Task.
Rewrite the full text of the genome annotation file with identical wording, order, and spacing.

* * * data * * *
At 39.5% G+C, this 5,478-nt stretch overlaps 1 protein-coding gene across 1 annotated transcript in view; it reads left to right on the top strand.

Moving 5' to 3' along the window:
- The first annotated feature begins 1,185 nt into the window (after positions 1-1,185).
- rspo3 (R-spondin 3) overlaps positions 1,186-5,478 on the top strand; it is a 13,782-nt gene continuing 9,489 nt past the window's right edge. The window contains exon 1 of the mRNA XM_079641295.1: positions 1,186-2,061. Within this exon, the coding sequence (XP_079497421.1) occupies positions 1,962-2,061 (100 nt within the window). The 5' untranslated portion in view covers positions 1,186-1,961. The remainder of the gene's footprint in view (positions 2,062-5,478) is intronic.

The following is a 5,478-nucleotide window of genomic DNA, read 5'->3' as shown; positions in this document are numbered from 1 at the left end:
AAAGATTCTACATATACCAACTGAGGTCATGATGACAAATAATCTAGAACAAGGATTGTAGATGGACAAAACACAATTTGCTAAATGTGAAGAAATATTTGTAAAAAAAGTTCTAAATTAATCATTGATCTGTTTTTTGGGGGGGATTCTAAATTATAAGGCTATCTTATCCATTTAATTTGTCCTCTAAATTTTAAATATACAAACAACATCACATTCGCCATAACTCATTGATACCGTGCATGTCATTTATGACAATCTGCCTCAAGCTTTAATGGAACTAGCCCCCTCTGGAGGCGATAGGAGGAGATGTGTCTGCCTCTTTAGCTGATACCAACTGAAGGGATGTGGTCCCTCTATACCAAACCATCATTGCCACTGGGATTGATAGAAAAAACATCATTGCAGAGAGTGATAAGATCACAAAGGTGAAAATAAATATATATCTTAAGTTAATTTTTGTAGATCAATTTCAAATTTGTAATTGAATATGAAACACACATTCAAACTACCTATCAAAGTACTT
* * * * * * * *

At 39.5% G+C, this 5,478-nt stretch overlaps 1 protein-coding gene across 1 annotated transcript in view; it reads left to right on the top strand.

Moving 5' to 3' along the window:
- The first annotated feature begins 1,185 nt into the window (after positions 1-1,185).
- rspo3 (R-spondin 3) overlaps positions 1,186-5,478 on the top strand; it is a 13,782-nt gene continuing 9,489 nt past the window's right edge. The window contains exon 1 of the mRNA XM_079641295.1: positions 1,186-2,061. Within this exon, the coding sequence (XP_079497421.1) occupies positions 1,962-2,061 (100 nt within the window). The 5' untranslated portion in view covers positions 1,186-1,961. The remainder of the gene's footprint in view (positions 2,062-5,478) is intronic.

The following is a 5,478-nucleotide window of genomic DNA, read 5'->3' as shown; positions in this document are numbered from 1 at the left end:
AAAGATTCTACATATACCAACTGAGGTCATGATGACAAATAATCTAGAACAAGGATTGTAGATGGACAAAACACAATTTGCTAAATGTGAAGAAATATTTGTAAAAAAAGTTCTAAATTAATCATTGATCTGTTTTTTGGGGGGGATTCTAAATTATAAGGCTATCTTATCCATTTAATTTGTCCTCTAAATTTTAAATATACAAACAACATCACATTCGCCATAACTCATTGATACCGTGCATGTCATTTATGACAATCTGCCTCAAGCTTTAATGGAACTAGCCCCCTCTGGAGGCGATAGGAGGAGATGTGTCTGCCTCTTTAGCTGATACCAACTGAAGGGATGTGGTCCCTCTATACCAAACCATCATTGCCACTGGGATTGATAGAAAAAACATCATTGCAGAGAGTGATAAGATCACAAAGGTGAAAATAAATATATATCTTAAGTTAATTTTTGTAGATCAATTTCAAATTTGTAATTGAATATGAAACACACATTCAAACTACCTATCAAAGTACTT